Consisting of a multiple-port network of passive components arranged as a dual low-pass filter, the RFI filter attenuates radio frequency energy to acceptable levels, while permitting the power frequency current to pass through with little or no attenuation. Their function, essentially, is to trap noise and to prevent it from entering or leaving your equipment.

Selection of the most suitable RFI power line filter can best be based on the type of power supply or input impedance of the equipment and the mode of the offending RFI noise.

What are Power Line Noise Modes?

RFI is conducted through a power line in two modes. Asymmetric or common mode noise occurs between the line and ground. Symmetric or differential mode is measured from line to line.

Common Mode: Also known as line-to-ground noise measured between the power line and ground potential.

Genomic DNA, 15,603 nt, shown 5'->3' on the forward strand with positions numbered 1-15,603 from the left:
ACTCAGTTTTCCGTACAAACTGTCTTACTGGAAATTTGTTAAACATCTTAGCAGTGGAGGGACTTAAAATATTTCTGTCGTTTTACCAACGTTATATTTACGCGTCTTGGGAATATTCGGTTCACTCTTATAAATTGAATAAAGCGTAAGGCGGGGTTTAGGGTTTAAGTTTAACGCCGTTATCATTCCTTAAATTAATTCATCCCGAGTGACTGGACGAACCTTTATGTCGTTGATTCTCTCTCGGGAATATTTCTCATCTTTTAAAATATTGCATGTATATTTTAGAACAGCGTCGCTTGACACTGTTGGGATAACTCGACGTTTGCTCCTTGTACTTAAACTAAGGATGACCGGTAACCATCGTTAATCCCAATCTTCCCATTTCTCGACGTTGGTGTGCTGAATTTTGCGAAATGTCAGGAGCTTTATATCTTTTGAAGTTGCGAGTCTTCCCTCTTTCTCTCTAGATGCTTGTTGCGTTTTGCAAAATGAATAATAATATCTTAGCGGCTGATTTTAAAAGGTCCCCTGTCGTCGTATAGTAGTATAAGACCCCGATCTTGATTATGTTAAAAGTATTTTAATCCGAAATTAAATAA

Differential Mode: Also known as line-to-line noise measured between the two (line and neutral) power conductors. Power line filters are designed to attenuate either one or both modes of noise. The need for one design over another will depend on the magnitude of each noise type present. The attenuation is measured in dB (decibels) at over a wide band of signal frequencies.

What are the Circuit Configurations of EMI | RFI Power Line Filters?

Typical types of EMI | RFI power line filters are designed for a specific type of signal and the devices in which they will be installed. The wide variation in devices and equipment that benefit from EMI filtering necessitate a range of standard solutions, as well as an expanse of customization capabilities. The following are a few types of EMI | RFI Power Line Filters.

Single-Phase Filters